Volume 9, Number 11—November 2003
Fluoroquinolone Resistance Linked to GyrA, GyrB, and ParC Mutations in Salmonella enterica Typhimurium Isolates in Humans
We report two cases of infection with clonally unrelated, high-level ciprofloxacin-resistant, β-lactamase–producing strains of Salmonella enterica Typhimurium. Resistance was caused by four topoisomerase mutations, in GyrA, GyrB, and ParC and increased drug efflux. Ciprofloxacin treatment failed in one case. In the second case, reduced susceptibility to third-generation cephalosporins occurred after initial treatment with these drugs and may explain the treatment failure with ceftriaxone.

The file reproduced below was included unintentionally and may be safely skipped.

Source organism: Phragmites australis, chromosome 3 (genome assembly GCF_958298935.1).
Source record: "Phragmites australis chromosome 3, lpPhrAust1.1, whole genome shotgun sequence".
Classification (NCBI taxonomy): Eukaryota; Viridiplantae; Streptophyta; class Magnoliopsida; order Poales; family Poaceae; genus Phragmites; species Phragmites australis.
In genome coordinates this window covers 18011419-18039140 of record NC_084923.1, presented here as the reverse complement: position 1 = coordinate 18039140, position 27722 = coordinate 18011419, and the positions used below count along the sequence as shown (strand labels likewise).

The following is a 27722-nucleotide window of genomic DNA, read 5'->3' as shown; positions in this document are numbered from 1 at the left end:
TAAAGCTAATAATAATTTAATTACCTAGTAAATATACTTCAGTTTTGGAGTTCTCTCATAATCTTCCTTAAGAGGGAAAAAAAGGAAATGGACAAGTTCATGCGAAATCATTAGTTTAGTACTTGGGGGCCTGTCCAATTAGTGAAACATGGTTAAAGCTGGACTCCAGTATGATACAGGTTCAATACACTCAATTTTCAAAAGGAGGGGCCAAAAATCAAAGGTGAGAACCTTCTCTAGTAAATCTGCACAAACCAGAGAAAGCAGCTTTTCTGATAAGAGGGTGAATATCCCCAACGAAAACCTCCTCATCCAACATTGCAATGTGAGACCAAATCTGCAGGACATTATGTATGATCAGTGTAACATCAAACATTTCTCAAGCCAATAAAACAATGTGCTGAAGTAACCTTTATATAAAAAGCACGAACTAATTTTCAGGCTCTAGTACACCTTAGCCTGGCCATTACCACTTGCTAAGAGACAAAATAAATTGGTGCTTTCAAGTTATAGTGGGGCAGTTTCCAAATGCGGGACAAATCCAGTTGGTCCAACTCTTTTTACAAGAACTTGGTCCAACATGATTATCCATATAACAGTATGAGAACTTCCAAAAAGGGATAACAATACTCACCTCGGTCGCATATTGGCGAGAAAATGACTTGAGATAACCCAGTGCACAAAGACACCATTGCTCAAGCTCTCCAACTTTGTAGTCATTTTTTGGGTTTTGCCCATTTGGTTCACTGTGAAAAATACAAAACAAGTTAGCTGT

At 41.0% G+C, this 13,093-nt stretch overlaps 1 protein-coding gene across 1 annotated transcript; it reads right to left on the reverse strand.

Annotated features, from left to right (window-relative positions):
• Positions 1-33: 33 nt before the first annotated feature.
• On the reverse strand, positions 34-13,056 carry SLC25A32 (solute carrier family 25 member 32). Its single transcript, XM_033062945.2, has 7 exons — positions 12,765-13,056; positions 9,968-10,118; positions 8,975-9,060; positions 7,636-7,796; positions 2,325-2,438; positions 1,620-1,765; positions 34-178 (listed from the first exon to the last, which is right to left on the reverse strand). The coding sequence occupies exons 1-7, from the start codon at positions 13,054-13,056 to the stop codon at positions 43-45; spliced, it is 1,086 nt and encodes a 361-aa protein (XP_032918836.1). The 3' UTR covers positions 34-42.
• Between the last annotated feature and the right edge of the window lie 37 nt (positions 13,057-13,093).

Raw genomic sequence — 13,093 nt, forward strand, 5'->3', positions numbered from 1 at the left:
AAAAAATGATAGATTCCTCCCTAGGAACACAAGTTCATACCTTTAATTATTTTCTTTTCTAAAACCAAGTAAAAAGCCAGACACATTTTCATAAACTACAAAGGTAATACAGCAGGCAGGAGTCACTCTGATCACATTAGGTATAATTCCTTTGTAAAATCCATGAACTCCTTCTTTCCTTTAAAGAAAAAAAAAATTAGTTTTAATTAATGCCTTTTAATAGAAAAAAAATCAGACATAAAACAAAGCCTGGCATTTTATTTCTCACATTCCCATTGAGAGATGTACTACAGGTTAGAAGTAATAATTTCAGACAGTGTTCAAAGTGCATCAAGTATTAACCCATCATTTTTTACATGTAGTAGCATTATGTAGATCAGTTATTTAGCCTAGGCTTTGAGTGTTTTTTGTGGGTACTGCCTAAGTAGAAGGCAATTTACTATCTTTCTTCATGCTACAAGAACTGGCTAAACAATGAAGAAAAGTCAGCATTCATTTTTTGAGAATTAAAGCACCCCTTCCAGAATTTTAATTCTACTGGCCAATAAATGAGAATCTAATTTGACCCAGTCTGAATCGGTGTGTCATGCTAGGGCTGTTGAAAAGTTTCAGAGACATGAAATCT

Ciprofloxacin, a member of the large and widely used fluoroquinolone group of antimicrobial drugs, is considered the empirical treatment of choice of gastrointestinal infections in adults. The fluoroquinolones have been licensed for use in humans as well as in food-producing animals. This use has raised a worldwide debate on the selection of fluoroquinolone-resistant bacteria in, and the possible circulation between, the different ecosystems concerned (1). While resistance to these drugs occurred quickly in Escherichia coli and several other enterobacteriaceae, high-level resistance to ciprofloxacin (HLRC) has been found exceptionally in salmonellae (2–5). The low prevalence of salmonellae with HLRC has been ascribed to counter selection in the environment (6), an observation corroborated by the difficulty in selecting HLRC mutants in vitro. This type of resistance generally involves multiple mutations in the genes encoding the quinolone target enzymes, gyrase and topoisomerase IV (2), and mutations in regulatory systems (marORAB ) or soxRS ) or drug efflux systems (AcrAB) (9). We report two cases of infection caused by multiple-resistant Salmonella enterica Typhimurium with HLRC in which initial therapy failed and present data on the fluoroquinolone resistance mechanism.